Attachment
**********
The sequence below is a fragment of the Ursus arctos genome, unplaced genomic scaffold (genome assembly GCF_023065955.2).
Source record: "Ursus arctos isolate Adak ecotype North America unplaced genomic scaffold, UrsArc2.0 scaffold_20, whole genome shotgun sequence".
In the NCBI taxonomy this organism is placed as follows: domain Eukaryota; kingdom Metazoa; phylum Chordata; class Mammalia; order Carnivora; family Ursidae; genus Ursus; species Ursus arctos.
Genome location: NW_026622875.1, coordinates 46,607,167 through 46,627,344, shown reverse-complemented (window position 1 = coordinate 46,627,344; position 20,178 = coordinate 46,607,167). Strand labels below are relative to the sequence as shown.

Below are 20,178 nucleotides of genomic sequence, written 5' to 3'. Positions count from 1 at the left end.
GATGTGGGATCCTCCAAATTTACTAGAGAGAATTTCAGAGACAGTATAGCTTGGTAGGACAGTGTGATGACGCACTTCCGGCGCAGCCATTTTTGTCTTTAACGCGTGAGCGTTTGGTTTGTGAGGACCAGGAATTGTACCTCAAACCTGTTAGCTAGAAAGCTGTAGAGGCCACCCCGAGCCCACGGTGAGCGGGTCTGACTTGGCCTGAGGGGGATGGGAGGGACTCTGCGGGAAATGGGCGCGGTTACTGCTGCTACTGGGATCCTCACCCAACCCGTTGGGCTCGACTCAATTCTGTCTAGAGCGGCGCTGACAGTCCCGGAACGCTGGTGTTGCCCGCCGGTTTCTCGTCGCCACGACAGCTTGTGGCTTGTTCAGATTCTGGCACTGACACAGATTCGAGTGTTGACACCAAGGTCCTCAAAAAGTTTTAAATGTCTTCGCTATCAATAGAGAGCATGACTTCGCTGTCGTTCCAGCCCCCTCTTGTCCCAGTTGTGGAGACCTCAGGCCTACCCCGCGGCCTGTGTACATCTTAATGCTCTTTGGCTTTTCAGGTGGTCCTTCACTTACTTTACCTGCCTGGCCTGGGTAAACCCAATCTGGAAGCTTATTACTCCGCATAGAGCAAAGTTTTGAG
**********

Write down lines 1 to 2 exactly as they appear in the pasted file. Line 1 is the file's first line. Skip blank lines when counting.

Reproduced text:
The sequence below is a fragment of the Ursus arctos genome, unplaced genomic scaffold (genome assembly GCF_023065955.2).
Source record: "Ursus arctos isolate Adak ecotype North America unplaced genomic scaffold, UrsArc2.0 scaffold_20, whole genome shotgun sequence".